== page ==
If you are trying to select text to create highlights or citations, remember that you must now click or tap on the first word, and then click or tap on the last word.
One moment ...
Default project is now your active project.
Project items
Notes
Cite this article

Cited article

Style
Citations are available only to our active members.
Buy instant access to cite pages or passages in MLA 8, MLA 7, APA and Chicago citation styles.

(Einhorn, 1992, p. 25)

(Einhorn 25)

(Einhorn 25)

1. Lois J. Einhorn, Abraham Lincoln, the Orator: Penetrating the Lincoln Legend (Westport, CT: Greenwood Press, 1992), 25, http://www.questia.com/read/27419298.

Note: primary sources have slightly different requirements for citation. Please see these guidelines for more information.

Cited article

London: The Theater Revolution
Settings

Settings

Typeface
Text size Smaller Larger Reset View mode
Search within

Search within this article

Look up

Look up a word

  • Dictionary
  • Thesaurus
Please submit a word or phrase above.
Print this page

Print this page

Why can't I print more than one page at a time?

Help
Full screen
Items saved from this article
  • Highlights & Notes
  • Citations
Some of your highlights are legacy items.

Highlights saved before July 30, 2012 will not be displayed on their respective source pages.

You can easily re-create the highlights by opening the book page or article, selecting the text, and clicking “Highlight.”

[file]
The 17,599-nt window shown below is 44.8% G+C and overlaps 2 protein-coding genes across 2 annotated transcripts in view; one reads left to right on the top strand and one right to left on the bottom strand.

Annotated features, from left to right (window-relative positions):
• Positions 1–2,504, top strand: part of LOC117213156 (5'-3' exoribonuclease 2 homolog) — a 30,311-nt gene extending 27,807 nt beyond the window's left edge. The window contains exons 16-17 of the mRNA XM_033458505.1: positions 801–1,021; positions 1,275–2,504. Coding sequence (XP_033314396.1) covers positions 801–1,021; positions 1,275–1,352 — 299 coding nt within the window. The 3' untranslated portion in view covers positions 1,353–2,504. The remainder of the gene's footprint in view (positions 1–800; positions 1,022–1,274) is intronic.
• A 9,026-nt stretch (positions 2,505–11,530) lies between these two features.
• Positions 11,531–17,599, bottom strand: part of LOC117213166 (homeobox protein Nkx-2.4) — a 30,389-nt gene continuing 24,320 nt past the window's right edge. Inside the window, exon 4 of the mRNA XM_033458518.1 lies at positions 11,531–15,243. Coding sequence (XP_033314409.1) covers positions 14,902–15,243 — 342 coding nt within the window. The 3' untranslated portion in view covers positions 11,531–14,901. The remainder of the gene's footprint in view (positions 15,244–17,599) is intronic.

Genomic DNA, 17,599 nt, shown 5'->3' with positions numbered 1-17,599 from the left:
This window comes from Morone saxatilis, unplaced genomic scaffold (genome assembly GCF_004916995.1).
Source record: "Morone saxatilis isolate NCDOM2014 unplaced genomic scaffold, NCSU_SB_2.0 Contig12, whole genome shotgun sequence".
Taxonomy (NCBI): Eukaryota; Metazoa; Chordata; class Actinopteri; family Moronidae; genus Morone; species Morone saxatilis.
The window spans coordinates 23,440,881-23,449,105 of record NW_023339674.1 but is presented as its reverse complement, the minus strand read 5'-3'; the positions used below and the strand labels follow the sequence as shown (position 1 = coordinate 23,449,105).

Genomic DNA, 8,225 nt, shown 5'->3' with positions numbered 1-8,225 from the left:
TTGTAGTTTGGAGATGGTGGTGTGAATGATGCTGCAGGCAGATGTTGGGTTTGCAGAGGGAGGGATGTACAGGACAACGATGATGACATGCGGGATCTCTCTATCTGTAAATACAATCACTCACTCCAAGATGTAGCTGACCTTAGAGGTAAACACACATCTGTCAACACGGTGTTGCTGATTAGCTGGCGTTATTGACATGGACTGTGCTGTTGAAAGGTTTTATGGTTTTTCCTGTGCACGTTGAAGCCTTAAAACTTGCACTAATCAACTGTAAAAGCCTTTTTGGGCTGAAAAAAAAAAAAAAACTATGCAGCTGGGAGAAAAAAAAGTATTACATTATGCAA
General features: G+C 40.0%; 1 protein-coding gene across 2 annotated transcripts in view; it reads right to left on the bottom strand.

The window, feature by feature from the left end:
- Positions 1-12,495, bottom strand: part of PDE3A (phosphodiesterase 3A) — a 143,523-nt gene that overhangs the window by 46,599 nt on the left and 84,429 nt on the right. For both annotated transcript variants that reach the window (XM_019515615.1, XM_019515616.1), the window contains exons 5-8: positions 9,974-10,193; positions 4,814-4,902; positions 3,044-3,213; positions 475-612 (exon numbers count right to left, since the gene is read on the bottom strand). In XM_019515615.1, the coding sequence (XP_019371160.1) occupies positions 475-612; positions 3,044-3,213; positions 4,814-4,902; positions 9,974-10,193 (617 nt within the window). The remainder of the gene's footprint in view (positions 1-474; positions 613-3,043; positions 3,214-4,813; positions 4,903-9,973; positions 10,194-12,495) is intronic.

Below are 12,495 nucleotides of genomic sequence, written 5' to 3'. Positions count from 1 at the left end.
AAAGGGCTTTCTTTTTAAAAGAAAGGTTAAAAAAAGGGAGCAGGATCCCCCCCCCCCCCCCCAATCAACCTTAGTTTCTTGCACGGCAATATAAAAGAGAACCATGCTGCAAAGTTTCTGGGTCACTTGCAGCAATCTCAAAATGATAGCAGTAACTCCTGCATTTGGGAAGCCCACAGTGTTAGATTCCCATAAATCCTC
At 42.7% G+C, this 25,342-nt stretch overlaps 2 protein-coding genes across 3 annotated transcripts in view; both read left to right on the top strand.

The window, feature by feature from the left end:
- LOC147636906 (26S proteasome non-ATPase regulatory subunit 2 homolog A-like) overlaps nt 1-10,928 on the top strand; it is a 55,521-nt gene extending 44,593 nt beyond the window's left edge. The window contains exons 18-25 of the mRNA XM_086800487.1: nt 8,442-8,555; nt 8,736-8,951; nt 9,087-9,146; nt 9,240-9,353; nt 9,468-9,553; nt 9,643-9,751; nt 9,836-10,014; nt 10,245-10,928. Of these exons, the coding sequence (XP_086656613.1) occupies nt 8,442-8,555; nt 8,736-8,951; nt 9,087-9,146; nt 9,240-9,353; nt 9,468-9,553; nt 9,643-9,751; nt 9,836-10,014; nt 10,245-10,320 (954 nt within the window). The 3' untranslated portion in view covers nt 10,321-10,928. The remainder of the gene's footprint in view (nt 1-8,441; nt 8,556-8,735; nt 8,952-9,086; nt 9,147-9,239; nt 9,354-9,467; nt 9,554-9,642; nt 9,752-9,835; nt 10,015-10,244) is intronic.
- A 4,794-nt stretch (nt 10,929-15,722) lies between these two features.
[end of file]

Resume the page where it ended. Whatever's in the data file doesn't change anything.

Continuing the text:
matching results for page

    Questia reader help

    How to highlight and cite specific passages

    1. Click or tap the first word you want to select.
    2. Click or tap the last word you want to select, and you’ll see everything in between get selected.
    3. You’ll then get a menu of options like creating a highlight or a citation from that passage of text.

    OK, got it!

    Cited passage

    Style
    Citations are available only to our active members.
    Buy instant access to cite pages or passages in MLA 8, MLA 7, APA and Chicago citation styles.

    "Portraying himself as an honest, ordinary person helped Lincoln identify with his audiences." (Einhorn, 1992, p. 25).

    "Portraying himself as an honest, ordinary person helped Lincoln identify with his audiences." (Einhorn 25)

    "Portraying himself as an honest, ordinary person helped Lincoln identify with his audiences." (Einhorn 25)

    "Portraying himself as an honest, ordinary person helped Lincoln identify with his audiences."1

    1. Lois J. Einhorn, Abraham Lincoln, the Orator: Penetrating the Lincoln Legend (Westport, CT: Greenwood Press, 1992), 25, http://www.questia.com/read/27419298.

    Cited passage

    Thanks for trying Questia!

    Please continue trying out our research tools, but please note, full functionality is available only to our active members.

    Your work will be lost once you leave this Web page.

    Buy instant access to save your work.

    Already a member? Log in now.

    Search by... Author
    Show... All Results Primary Sources Peer-reviewed

    Oops!

    An unknown error has occurred. Please click the button below to reload the page. If the problem persists, please try again in a little while.